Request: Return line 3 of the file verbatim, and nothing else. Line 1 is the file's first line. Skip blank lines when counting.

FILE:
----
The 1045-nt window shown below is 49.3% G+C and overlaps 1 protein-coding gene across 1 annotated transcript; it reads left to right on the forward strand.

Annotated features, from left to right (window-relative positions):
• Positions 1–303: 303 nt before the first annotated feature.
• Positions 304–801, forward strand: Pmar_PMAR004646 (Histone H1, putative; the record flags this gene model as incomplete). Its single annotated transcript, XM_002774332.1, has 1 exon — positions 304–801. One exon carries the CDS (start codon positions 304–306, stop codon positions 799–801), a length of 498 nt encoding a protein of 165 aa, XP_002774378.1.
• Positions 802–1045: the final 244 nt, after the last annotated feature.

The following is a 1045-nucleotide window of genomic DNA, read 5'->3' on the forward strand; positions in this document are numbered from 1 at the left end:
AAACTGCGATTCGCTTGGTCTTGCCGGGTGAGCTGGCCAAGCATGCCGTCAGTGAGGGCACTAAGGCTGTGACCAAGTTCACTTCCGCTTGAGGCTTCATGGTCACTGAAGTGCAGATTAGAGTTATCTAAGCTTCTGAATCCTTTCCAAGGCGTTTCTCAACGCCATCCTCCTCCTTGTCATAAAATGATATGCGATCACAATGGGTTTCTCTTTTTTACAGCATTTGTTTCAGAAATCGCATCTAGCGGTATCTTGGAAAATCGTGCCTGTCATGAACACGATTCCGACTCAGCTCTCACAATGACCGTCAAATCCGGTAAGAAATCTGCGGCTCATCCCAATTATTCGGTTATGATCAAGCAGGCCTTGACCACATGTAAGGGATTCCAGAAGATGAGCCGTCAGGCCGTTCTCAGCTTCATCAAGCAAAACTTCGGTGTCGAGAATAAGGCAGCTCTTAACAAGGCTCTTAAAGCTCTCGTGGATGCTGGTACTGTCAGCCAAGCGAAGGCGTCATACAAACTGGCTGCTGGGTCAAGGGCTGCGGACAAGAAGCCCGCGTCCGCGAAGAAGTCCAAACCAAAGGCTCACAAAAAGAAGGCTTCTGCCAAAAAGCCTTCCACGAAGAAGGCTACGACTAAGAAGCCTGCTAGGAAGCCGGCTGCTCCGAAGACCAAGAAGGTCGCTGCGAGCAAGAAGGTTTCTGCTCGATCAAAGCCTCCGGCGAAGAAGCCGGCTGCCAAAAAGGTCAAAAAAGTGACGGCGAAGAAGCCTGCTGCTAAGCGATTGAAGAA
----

• Positions 1–303: 303 nt before the first annotated feature.